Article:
Aquarius is one of the 13 zodiac constellations.
The word ‘Aquarius’ is Latin for cup-bearer or water-carrier.
It’s located between Capricorn and Pisces.
The Aquarius star constellation was first spotted in the 2nd century by the Greek astronomer Claudius Ptolemy.
So, it’s one of the oldest documented constellations.
There are many interesting facts regarding the Aquarius constellation.
In today’s article, we’ll tell you all about it, along with a guide on how to identify and locate it in the sky. Let’s dive in.
Aquarius Constellation Facts You Need to Know
The Aquarius constellation is in a part of the sky called ‘The Sea.’
That’s because it’s neighboring other water-related constellations, which are:
- Pisces (the fish)
- Cetus (the whale)
- Delphinus (the dolphin)
- Eridanus (the river)
How to Find the Aquarius Constellation
While Aquarius is the 10th largest constellation, it can be slightly tricky to spot it with the naked eye. That’s because it doesn’t have many bright stars.
So, you’ll need a clear night and a location away from the city lights to be able to spot it.
If you’re unable to spot it, the best thing to do is to look for the brightest star in the region, which is Fomalhaut.
Fomalhaut is a star from the Pisces constellation.
Right above Fomalhaut, you can locate the Aquarius constellation, but that’s not the only way to see it.
If you can locate the Capricornus constellation, you can find the Aquarius constellation to the east of it.
You can also use the Great Square of Pegasus to locate Aquarius.
If your sky is dark enough, you can spot the Y-shaped asterism.
This asterism is part of the Aquarius constellation formed by the stars Alpha Aquarii, Zeta Aquarii, and Gamma Aquarii.
You can see the Aquarius constellation most of the year.
However, it can be barely seen from mid-February to mid-March, as it’s positioned behind the sun in this period.
In the Northern Hemisphere countries, including Canada, France, and the USA, you can spot the Aquarius constellation in the southern sky between October and November.
Aquarius is highest in the sky during this period.
Meanwhile, in the Southern Hemisphere countries, including Australia and New Zealand, you can spot the Aquarius constellation in the northern sky.
However, the position varies according to the time of the year. In some months, you can see it overhead.
If you’re having trouble locating Aquarius, you can try this Pocket Guide to the Night Sky.
There are also some mobile applications that can help you find any constellation.
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While the Aquarius constellation doesn’t have significantly bright starts, the Alpha Aquarri and the Beta Aquarii are luminous enough to be noticeable.
The Beta Aquarii, also known as Sadalsuud, is 600 light-years away.
It has a low magnitude of 2.9.
The name Sadalsuud is originally derived from the Arabic phrase ‘Saa’d Al Soud, ’ which means ‘the luckiest of all lucks.’
On the other hand, the Alpha Aquarii, also known as Sadalmeilk, is a G-type supergiant.
It’s 760 light-years away from Earth and has a magnitude of 2.95.
The name Sadalmelik also originated from an Arabic phrase that means ‘The luck of the king.’
Other stars in the Aquarius constellation include:
- Eta Aquarii
- Phi Aquarii
- Omega-1 Aquarii
- Sigma Aquarii
- Pi Aquarii
The Aquarius constellation contains three Messier objects: Messier 2, Messier 72, and Messier 73.
The Messier 2, also designated as NGC 7089, was discovered in 1746 by the astronomer Jean-Dominique Maraldi.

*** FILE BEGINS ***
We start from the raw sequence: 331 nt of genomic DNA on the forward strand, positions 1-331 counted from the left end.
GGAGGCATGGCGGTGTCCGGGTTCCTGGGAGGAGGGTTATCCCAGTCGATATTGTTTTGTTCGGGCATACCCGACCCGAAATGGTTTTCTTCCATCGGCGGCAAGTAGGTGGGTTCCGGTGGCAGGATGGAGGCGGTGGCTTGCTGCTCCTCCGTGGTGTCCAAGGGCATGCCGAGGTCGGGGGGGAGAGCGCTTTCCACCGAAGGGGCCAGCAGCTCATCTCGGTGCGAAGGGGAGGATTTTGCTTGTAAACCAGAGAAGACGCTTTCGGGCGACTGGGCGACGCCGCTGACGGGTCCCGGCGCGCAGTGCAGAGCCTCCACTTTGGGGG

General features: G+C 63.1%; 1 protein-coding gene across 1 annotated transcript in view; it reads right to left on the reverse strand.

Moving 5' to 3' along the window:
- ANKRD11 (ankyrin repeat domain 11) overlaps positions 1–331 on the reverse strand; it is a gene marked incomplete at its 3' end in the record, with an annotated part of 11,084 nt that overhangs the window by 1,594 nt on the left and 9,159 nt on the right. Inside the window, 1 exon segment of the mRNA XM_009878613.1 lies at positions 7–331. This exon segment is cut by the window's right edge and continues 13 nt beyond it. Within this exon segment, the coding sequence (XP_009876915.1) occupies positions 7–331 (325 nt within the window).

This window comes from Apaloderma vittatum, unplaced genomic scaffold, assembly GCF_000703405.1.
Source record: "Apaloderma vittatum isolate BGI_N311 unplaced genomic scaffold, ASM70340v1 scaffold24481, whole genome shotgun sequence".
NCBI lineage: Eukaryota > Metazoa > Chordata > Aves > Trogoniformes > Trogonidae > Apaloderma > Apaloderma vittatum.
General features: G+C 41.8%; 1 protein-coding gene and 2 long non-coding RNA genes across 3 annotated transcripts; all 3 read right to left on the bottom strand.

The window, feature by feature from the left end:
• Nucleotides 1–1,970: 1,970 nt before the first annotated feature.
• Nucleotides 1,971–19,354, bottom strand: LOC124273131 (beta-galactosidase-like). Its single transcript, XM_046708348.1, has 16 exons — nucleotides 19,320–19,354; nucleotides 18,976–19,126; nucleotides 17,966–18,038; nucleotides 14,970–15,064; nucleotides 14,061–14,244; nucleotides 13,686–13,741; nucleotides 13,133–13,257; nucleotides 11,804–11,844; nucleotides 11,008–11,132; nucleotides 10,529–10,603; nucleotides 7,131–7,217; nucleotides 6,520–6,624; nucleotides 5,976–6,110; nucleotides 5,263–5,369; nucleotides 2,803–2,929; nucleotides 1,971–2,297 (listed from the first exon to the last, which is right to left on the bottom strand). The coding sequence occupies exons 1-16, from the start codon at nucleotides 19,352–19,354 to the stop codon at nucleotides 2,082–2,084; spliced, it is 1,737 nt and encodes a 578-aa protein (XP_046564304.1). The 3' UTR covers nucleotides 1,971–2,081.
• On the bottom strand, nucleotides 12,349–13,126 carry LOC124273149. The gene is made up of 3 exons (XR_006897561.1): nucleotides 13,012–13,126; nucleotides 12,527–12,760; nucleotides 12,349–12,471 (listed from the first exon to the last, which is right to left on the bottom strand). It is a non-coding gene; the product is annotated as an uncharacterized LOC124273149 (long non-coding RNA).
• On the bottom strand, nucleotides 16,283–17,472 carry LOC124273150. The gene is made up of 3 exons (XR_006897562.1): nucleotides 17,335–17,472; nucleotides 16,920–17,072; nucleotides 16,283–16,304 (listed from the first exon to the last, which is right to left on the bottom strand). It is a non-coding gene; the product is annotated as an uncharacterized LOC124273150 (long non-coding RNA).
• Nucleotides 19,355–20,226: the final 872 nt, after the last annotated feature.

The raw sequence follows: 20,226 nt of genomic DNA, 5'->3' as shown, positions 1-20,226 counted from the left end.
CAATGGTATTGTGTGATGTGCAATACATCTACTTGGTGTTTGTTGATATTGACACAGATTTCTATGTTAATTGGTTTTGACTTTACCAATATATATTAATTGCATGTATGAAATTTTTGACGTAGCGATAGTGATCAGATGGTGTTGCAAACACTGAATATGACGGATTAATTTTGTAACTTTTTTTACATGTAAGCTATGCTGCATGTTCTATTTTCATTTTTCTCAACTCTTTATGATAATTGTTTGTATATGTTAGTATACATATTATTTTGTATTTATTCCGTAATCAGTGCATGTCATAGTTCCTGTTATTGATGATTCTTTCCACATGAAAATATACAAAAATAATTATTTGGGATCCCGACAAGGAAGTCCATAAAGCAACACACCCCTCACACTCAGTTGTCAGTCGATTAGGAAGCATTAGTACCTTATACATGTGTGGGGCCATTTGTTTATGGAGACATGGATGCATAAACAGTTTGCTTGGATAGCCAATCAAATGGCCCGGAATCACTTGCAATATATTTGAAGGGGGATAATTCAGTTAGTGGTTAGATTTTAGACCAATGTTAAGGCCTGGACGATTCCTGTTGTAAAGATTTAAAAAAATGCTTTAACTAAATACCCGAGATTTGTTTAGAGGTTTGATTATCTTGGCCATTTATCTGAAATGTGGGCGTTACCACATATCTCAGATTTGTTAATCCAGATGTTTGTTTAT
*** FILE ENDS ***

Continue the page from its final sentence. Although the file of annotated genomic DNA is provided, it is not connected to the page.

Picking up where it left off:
It’s located five degrees north of Beta Aquarii.
What’s fascinating about the Messier 2 is that it’s one of the largest globular clusters known to man.
It has a diameter of 175 light-years and a radius of 87 light-years.
What’s more impressive is that it’s located around 37,000 light-years away from Earth.
That makes it one of the oldest globular clusters in the Milky Way.
The Messier 72 was designated as NGC 6981.
It was first spotted by the French astronomer Pierre Mechain back in 1780.
The most interesting fact about the Messier 72 is that it’s 168,000 times bigger than our Sun.
It’s also around 9.5 billion years old.
The Messier 73, also known as NGC 6994, is a Y-shaped asterism formed by four stars.
The four stars might appear close to each other when you spot them in the sky.
That’s not because they’re close to each other; it’s because they’re located in the same line of sight when you see them from Earth.
There are around 12 stars in the Aquarius constellation that are a part of planetary systems.
One of these stars is the Trappist-1.
Back in 1999, John Gizis and his colleagues discovered the star that was later designated as Trappist-1.
In 2016, scientists discovered three planets around this star.
Later in 2017, NASA announced that there were seven planets around Trappist-1.
Three of these planets are in the theoretical habitable zone of humans.
They most likely contain water. That makes these planets perfect for habitability studies.
It also means there might be a chance there’s a form of life on that planet.
Think about that when you spot Trappist-1 in the sky!
The NGC 7727 is one of the visible galaxies in the Aquarius constellation.
However, it’s not visible to the naked eye. You’ll need a telescope to see it.
The NGC 7727 is a spiral galaxy.
It’s located around 67 million light-years away from the Milky Way.
The Aquarius constellation is located between Capricornus and Pisces.
It’s a big constellation. However, you can’t easily spot it with the naked eye.
So, you’ll need to try to spot it on a dark night away from light pollution.
That’s because Aquarius doesn’t particularly have a bright star that you can identify it with.
If you’re in the US, you can best spot Aquarius in the southern sky between October and November.
We hope you enjoy the amazing view!
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